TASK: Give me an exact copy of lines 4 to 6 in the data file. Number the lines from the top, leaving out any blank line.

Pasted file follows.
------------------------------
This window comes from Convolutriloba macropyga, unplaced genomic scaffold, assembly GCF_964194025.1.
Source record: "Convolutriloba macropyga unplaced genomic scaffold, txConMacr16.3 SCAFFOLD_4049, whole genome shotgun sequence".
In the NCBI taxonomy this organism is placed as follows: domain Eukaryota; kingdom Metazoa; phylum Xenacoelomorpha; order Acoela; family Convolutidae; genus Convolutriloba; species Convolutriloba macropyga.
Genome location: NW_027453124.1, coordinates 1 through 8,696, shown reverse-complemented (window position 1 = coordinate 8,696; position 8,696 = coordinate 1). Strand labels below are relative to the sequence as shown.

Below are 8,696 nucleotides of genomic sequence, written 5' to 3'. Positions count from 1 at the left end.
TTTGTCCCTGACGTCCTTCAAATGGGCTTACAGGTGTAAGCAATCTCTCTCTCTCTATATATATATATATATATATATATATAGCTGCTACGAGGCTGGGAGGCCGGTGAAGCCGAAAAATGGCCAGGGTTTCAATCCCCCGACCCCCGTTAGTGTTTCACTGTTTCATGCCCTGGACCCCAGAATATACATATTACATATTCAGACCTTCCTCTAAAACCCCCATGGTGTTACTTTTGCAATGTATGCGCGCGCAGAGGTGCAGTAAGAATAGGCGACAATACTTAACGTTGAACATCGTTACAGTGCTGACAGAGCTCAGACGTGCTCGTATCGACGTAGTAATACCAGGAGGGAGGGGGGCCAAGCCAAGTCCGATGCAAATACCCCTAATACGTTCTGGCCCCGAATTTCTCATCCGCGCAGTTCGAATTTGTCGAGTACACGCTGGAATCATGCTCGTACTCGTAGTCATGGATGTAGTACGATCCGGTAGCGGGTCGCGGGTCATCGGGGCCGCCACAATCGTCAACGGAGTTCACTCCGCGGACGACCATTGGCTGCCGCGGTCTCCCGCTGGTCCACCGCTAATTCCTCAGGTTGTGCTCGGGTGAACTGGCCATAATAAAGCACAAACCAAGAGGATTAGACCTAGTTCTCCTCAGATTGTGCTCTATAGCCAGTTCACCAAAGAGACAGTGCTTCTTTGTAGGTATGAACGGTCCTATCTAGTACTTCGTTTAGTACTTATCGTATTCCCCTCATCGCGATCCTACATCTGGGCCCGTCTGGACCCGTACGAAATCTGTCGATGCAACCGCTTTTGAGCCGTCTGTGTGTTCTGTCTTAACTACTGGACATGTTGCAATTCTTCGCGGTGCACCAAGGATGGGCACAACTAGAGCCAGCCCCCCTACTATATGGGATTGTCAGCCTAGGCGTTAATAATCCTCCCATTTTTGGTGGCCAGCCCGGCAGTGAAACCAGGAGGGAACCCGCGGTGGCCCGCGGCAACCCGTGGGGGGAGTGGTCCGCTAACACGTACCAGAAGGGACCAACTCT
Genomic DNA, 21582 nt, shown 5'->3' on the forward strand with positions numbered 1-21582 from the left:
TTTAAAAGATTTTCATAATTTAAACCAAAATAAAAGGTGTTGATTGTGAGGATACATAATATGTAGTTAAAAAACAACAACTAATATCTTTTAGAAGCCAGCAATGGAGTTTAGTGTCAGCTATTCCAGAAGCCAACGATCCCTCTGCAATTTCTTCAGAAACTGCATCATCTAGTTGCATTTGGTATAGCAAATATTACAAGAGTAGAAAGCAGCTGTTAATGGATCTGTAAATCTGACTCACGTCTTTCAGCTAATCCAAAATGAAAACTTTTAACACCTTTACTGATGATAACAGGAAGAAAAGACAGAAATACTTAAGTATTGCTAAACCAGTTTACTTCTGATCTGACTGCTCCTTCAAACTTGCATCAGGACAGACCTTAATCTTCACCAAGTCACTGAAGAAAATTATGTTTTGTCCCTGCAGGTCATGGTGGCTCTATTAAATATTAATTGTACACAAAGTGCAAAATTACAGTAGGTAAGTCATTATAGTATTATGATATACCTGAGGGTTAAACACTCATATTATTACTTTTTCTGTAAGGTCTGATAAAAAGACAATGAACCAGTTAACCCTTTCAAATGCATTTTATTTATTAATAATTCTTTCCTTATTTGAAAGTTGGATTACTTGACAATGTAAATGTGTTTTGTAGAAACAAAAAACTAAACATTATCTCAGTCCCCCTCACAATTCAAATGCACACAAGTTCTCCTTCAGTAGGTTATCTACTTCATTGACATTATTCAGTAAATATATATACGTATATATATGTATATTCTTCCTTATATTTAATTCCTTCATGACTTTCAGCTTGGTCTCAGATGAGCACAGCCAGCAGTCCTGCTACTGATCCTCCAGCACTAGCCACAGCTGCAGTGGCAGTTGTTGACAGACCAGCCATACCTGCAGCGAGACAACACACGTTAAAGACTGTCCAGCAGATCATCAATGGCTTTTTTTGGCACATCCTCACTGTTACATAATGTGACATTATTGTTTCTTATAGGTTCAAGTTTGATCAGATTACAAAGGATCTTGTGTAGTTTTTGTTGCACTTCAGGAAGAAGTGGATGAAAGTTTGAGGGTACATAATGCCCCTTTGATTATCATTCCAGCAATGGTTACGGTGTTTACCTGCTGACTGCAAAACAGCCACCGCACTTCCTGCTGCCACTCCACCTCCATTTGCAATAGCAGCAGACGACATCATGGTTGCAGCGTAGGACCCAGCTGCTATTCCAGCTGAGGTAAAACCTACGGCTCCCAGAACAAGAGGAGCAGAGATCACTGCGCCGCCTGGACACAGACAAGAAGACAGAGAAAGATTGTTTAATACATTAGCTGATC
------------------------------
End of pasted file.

Genome location: NW_027453124.1, coordinates 1 through 8,696, shown reverse-complemented (window position 1 = coordinate 8,696; position 8,696 = coordinate 1). Strand labels below are relative to the sequence as shown.

Below are 8,696 nucleotides of genomic sequence, written 5' to 3'. Positions count from 1 at the left end.
TTTGTCCCTGACGTCCTTCAAATGGGCTTACAGGTGTAAGCAATCTCTCTCTCTCTATATATATATATATATATATATATATAGCTGCTACGAGGCTGGGAGGCCGGTGAAGCCGAAAAATGGCCAGGGTTTCAATCCCCCGACCCCCGTTAGTGTTTCACTGTTTCATGCCCTGGACCCCAGAATATACATATTACATATTCAGACCTTCCTCTAAAACCCCCATGGTGTTACTTTTGCAATGTATGCGCGCGCAGAGGTGCAGTAAGAATAGGCGACAATACTTAACGTTGAACATCGTTACAGTGCTGACAGAGCTCAGACGTGCTCGTATCGACGTAGTAATACCAGGAGGGAGGGGGGCCAAGCCAAGTCCGATGCAAATACCCCTAATACGTTCTGGCCCCGAATTTCTCATCCGCGCAGTTCGAATTTGTCGAGTACACGCTGGAATCATGCTCGTACTCGTAGTCATGGATGTAGTACGATCCGGTAGCGGGTCGCGGGTCATCGGGGCCGCCACAATCGTCAACGGAGTTCACTCCGCGGACGACCATTGGCTGCCGCGGTCTCCCGCTGGTCCACCGCTAATTCCTCAGGTTGTGCTCGGGTGAACTGGCCATAATAAAGCACAAACCAAGAGGATTAGACCTAGTTCTCCTCAGATTGTGCTCTATAGCCAGTTCACCAAAGAGACAGTGCTTCTTTGTAGGTATGAACGGTCCTATCTAGTACTTCGTTTAGTACTTATCGTATTCCCCTCATCGCGATCCTACATCTGGGCCCGTCTGGACCCGTACGAAATCTGTCGATGCAACCGCTTTTGAGCCGTCTGTGTGTTCTGTCTTAACTACTGGACATGTTGCAATTCTTCGCGGTGCACCAAGGATGGGCACAACTAGAGCCAGCCCCCCTACTATATGGGATTGTCAGCCTAGGCGTTAATAATCCTCCCATTTTTGGTGGCCAGCCCGGCAGTGAAACCAGGAGGGAACCCGCGGTGGCCCGCGGCAACCCGTGGGGGGAGTGGTCCGCTAACACGTACCAGAAGGGACCAACTCT